James A. PRICE v. Antoinette M. VALENTI, Jefferson Parish Hospital Service District No. 2, Catlin Insurance Company, Inc. and Geico General Insurance Company.
Plaintiff, James A. Price, filed suit for damages after the vehicle he was driving was struck by an ambulance. After a bench trial, the court rendered judgment in favor of defendants, Antoinette M. Valenti and Jefferson Parish Hospital Service No. 2, dismissing plaintiff's claims with prejudice.1 In its judgment, the court states that
The Court finds that the applicable standard of care in this case is “reckless disregard” or gross negligence. Plaintiff failed to prove by a preponderance of the evidence that Defendant, Antoinette M. Valenti, acted with reckless disregard or gross negligence in connection with the accident occurring on or about June 28, 2011.
On appeal, Mr. Price contends that the trial court applied an improper standard of care to defendant's actions by requiring that he prove that defendant acted with reckless disregard or gross negligence. Mr. Price further contends that the trial court erred in finding that he did not prove “reckless disregard” or “gross negligence.” For the following reasons, we affirm the decision of the trial court.
The following facts were adduced at trial. On June 28, 2011 at approximately 11:00 A.M., Mr. Price was driving northbound on Clearview Parkway when his truck was struck by an ambulance driven by defendant, Antoinette Valenti. Ms. Valenti is a certified Emergency Medical Technician (EMT), employed by East Jefferson Emergency Medical Services. At the time of the accident, Ms. Valenti and her partner, David Maddox, were responding to a 911 call.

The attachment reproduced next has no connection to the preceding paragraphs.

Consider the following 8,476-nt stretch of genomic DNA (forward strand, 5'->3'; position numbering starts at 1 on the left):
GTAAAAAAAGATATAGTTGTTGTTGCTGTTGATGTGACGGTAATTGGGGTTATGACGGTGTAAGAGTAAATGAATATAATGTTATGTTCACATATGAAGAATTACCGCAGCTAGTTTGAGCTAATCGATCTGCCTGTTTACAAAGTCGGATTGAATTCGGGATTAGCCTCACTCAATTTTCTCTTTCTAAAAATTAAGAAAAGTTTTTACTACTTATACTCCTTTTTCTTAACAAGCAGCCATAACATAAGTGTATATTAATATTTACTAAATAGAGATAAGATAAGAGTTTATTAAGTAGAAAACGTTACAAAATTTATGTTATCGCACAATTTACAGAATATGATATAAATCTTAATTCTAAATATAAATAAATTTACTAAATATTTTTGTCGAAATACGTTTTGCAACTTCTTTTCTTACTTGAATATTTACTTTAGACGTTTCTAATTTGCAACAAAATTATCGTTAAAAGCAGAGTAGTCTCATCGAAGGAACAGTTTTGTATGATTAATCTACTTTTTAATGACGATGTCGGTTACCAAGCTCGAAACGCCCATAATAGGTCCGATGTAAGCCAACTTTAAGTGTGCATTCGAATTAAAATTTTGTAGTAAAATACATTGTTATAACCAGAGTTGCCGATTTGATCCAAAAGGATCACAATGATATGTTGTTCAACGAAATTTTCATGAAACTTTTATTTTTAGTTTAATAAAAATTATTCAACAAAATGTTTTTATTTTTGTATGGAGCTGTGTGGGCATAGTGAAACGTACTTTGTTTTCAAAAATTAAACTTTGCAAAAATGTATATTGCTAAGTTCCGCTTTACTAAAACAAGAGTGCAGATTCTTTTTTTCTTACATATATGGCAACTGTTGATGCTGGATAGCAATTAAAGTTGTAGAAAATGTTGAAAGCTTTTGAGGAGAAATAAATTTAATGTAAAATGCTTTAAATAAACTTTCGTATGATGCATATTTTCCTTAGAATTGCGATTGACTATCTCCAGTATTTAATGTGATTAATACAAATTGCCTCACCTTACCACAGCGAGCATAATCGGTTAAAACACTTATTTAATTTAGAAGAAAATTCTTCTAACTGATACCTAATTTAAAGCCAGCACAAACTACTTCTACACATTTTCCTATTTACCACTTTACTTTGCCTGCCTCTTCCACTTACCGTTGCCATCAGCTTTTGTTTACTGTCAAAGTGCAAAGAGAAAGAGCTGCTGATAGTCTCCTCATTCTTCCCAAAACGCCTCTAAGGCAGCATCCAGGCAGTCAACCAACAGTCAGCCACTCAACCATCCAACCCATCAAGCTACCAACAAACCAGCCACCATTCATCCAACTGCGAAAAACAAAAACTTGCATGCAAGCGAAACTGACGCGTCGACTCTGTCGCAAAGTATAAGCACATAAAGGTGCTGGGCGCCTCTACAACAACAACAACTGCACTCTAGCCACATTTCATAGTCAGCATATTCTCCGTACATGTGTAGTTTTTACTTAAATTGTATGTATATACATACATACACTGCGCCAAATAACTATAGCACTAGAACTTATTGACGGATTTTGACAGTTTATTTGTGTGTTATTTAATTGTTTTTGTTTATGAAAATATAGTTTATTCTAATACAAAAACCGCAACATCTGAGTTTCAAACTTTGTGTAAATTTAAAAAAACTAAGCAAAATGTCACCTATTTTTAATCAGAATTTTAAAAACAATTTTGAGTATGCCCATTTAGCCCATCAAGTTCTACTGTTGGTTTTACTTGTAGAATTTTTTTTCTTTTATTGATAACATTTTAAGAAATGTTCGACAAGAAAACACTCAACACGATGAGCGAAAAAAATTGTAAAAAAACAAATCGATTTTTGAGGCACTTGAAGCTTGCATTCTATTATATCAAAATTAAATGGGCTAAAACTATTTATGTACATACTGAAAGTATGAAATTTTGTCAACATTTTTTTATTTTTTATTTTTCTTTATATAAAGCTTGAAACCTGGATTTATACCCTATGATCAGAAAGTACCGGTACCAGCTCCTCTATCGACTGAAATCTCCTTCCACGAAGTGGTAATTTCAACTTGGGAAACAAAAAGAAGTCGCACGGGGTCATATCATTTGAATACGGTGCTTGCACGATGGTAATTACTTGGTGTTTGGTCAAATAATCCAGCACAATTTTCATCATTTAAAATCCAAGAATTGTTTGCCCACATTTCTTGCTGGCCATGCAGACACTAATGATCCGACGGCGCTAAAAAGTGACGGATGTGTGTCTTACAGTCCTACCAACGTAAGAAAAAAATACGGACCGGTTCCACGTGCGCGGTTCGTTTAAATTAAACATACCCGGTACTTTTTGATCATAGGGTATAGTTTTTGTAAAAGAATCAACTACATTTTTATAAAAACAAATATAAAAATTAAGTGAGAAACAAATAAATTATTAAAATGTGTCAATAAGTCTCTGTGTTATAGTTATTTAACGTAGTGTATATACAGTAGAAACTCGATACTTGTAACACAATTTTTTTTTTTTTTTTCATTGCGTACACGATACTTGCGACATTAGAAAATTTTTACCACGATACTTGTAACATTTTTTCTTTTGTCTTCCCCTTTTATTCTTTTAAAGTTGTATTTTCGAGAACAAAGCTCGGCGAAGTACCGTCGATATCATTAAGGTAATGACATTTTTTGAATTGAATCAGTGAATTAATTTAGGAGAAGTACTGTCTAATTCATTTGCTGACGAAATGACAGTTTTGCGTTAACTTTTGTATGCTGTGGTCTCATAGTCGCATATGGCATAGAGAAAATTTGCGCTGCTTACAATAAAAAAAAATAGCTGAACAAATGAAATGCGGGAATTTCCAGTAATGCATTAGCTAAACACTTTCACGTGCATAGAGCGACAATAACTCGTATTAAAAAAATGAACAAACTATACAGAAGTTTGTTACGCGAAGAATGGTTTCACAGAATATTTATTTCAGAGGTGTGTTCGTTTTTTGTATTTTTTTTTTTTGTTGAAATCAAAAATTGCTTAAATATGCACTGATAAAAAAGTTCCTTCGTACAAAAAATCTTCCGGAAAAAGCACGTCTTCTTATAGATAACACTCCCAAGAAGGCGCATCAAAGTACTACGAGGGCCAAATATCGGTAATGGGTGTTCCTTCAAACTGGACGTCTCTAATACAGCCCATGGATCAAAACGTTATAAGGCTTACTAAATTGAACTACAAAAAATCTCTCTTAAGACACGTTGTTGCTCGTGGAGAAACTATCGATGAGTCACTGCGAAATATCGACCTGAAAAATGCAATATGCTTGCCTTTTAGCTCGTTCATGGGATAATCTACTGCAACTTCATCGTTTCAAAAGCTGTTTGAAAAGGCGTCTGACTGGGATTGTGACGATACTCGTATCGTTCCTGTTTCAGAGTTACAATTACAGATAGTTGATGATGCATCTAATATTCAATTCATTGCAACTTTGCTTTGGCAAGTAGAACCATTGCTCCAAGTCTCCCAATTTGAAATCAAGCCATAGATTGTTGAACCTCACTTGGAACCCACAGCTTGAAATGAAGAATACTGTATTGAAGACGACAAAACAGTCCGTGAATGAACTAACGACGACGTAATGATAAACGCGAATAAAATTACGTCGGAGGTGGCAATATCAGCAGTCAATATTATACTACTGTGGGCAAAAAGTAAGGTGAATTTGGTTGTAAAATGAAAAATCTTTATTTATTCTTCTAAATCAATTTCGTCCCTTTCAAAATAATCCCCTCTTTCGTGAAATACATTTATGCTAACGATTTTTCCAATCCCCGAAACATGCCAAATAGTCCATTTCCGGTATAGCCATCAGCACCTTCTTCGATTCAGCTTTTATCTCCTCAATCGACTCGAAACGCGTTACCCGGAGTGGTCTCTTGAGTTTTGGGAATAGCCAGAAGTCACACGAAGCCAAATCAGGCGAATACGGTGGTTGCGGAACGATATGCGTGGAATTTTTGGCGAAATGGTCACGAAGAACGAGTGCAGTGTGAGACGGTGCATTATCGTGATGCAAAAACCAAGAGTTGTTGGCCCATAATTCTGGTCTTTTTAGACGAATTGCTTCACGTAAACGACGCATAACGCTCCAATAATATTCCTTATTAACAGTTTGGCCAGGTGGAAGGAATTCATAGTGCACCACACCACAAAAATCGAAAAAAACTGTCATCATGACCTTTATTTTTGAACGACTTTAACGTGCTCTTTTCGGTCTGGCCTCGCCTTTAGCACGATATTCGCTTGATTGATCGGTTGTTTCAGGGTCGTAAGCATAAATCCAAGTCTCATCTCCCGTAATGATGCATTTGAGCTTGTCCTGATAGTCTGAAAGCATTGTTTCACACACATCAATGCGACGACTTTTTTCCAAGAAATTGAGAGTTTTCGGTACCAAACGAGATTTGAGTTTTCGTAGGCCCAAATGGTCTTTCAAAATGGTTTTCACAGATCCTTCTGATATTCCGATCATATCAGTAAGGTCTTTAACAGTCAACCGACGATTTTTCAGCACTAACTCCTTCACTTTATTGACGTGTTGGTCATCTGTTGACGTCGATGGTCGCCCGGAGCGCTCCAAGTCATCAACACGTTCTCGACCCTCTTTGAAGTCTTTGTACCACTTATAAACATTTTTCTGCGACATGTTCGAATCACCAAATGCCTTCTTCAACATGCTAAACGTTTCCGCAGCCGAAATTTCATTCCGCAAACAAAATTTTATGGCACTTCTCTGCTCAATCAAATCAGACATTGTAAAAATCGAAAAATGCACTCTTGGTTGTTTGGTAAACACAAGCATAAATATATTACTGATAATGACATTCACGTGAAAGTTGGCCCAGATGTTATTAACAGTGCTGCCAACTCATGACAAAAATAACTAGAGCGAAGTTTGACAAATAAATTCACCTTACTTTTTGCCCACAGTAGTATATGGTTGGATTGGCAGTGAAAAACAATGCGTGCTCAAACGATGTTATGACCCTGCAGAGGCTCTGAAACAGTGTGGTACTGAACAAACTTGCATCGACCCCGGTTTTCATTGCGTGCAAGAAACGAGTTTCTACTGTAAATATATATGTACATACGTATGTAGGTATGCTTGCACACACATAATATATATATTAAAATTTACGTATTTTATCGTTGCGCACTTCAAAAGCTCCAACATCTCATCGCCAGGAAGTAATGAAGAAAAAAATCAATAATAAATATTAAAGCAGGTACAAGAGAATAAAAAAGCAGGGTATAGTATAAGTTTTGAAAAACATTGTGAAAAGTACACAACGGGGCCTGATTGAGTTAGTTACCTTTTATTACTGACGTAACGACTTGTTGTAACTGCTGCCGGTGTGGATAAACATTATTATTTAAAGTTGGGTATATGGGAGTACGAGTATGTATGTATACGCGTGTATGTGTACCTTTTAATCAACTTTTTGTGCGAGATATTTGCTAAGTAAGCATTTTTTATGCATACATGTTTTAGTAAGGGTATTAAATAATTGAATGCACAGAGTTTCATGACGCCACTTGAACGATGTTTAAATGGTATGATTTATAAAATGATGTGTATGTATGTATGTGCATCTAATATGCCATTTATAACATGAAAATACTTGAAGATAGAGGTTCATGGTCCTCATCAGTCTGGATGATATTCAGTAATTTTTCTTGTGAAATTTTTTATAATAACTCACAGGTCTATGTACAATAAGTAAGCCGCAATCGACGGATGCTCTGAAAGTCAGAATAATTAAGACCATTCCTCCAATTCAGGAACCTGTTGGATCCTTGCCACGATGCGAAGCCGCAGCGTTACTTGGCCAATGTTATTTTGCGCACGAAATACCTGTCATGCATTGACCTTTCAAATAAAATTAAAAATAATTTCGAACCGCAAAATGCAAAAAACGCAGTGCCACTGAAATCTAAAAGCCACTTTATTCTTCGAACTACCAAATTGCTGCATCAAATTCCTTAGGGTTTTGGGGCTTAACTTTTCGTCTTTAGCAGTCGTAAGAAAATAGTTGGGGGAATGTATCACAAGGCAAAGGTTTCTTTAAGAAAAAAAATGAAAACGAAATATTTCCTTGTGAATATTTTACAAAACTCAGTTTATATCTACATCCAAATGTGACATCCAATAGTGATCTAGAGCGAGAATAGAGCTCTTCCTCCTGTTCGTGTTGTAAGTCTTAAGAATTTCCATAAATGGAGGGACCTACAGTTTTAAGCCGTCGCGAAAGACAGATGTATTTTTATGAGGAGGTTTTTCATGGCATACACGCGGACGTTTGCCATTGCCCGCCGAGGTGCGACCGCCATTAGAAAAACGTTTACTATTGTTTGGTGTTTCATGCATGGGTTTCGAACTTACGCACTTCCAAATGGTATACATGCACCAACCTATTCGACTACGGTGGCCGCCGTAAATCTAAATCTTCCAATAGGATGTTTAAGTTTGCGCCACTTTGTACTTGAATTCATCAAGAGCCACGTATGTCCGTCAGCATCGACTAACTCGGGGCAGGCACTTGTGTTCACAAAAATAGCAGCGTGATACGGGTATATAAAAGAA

Ms. Valenti testified that, after receiving the 911 call, she drove the ambulance westbound on West Napoleon Avenue. She engaged both the flashing lights and the siren on the ambulance. She was proceeding in the left lane, and there was one car in front of her, who moved to the right lane as she approached. Immediately prior to arriving at the intersection of West Napoleon Avenue and Clearview Parkway, the traffic lights changed, so that she had the red light as she approached Clearview Parkway. She stopped at the intersection, and saw that the traffic on Clearview Parkway was not moving. She crossed the right hand lane, looked both ways again, and crossed the middle lane. She then slowly proceeded into the left hand lane, and half way through that lane she ran into Mr. Price's truck.
Ms. Valenti stated that she was traveling at a rate of about 5 miles per hour crossing Clearview Parkway. She observed a car in the far right lane and an 18–wheeler truck in the center lane of Clearview Parkway, but she did not see any vehicle prior to entering the left lane. She also testified that her view was not blocked by the 18–wheeler and that she could see farther down Clearview Parkway.
The testimony of David Maddox, the paramedic with Ms. Valenti at the time of the accident, was substantially similar to that of Ms. Valenti. He also was looking to see if it was safe to enter the intersections. Mr. Maddox stated that Mr. Price's truck “came up from nowhere” and that it did not yield whatsoever to the ambulance, despite the siren and flashing lights.
Mr. Price testified that he was travelling 30 to 35 miles per hour, proceeding north in the left lane of Clearview Parkway as he approached the intersection of Clearview and West Napoleon Avenue. He glanced at the stop light, saw that it was green and then looked down. He then felt the impact as the ambulance hit the passenger side of his truck. Mr. Price stated that he did not hear the siren or see the lights prior to impact, and that he could not see the ambulance because of the 18–wheeler in the center lane. Mr. Price acknowledged that he saw that the other cars on Clearview Parkway were not moving, but he did not “think anything of it.”
Trooper Leander Journee investigated the accident. When he arrived at the scene, the ambulance lights and siren were still engaged. Trooper Journee issued a citation to Ms. Valenti for failure to yield.